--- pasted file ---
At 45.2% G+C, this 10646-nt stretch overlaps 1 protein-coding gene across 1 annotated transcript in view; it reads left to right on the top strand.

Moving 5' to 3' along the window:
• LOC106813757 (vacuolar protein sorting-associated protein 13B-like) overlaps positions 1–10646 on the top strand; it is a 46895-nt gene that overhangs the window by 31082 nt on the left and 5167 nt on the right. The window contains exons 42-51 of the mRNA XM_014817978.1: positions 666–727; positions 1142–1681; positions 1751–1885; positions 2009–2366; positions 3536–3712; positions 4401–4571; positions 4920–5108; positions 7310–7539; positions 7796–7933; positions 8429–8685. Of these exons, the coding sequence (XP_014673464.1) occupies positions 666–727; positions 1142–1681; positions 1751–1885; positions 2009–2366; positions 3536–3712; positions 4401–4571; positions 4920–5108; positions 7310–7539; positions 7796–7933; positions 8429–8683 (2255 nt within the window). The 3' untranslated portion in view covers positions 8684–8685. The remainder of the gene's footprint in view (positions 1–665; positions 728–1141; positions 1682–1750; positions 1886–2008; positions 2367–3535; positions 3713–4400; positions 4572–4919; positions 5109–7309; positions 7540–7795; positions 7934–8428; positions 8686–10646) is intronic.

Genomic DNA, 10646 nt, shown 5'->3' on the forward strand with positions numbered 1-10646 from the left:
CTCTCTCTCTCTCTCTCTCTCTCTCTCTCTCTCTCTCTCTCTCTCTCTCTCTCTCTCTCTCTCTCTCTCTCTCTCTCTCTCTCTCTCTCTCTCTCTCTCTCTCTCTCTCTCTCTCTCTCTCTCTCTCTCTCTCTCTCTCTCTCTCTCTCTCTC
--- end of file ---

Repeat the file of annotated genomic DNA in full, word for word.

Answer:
At 45.2% G+C, this 10646-nt stretch overlaps 1 protein-coding gene across 1 annotated transcript in view; it reads left to right on the top strand.

Moving 5' to 3' along the window:
• LOC106813757 (vacuolar protein sorting-associated protein 13B-like) overlaps positions 1–10646 on the top strand; it is a 46895-nt gene that overhangs the window by 31082 nt on the left and 5167 nt on the right. The window contains exons 42-51 of the mRNA XM_014817978.1: positions 666–727; positions 1142–1681; positions 1751–1885; positions 2009–2366; positions 3536–3712; positions 4401–4571; positions 4920–5108; positions 7310–7539; positions 7796–7933; positions 8429–8685. Of these exons, the coding sequence (XP_014673464.1) occupies positions 666–727; positions 1142–1681; positions 1751–1885; positions 2009–2366; positions 3536–3712; positions 4401–4571; positions 4920–5108; positions 7310–7539; positions 7796–7933; positions 8429–8683 (2255 nt within the window). The 3' untranslated portion in view covers positions 8684–8685. The remainder of the gene's footprint in view (positions 1–665; positions 728–1141; positions 1682–1750; positions 1886–2008; positions 2367–3535; positions 3713–4400; positions 4572–4919; positions 5109–7309; positions 7540–7795; positions 7934–8428; positions 8686–10646) is intronic.

Genomic DNA, 10646 nt, shown 5'->3' on the forward strand with positions numbered 1-10646 from the left:
CTCTCTCTCTCTCTCTCTCTCTCTCTCTCTCTCTCTCTCTCTCTCTCTCTCTCTCTCTCTCTCTCTCTCTCTCTCTCTCTCTCTCTCTCTCTCTCTCTCTCTCTCTCTCTCTCTCTCTCTCTCTCTCTCTCTCTCTCTCTCTCTCTCTCTCTC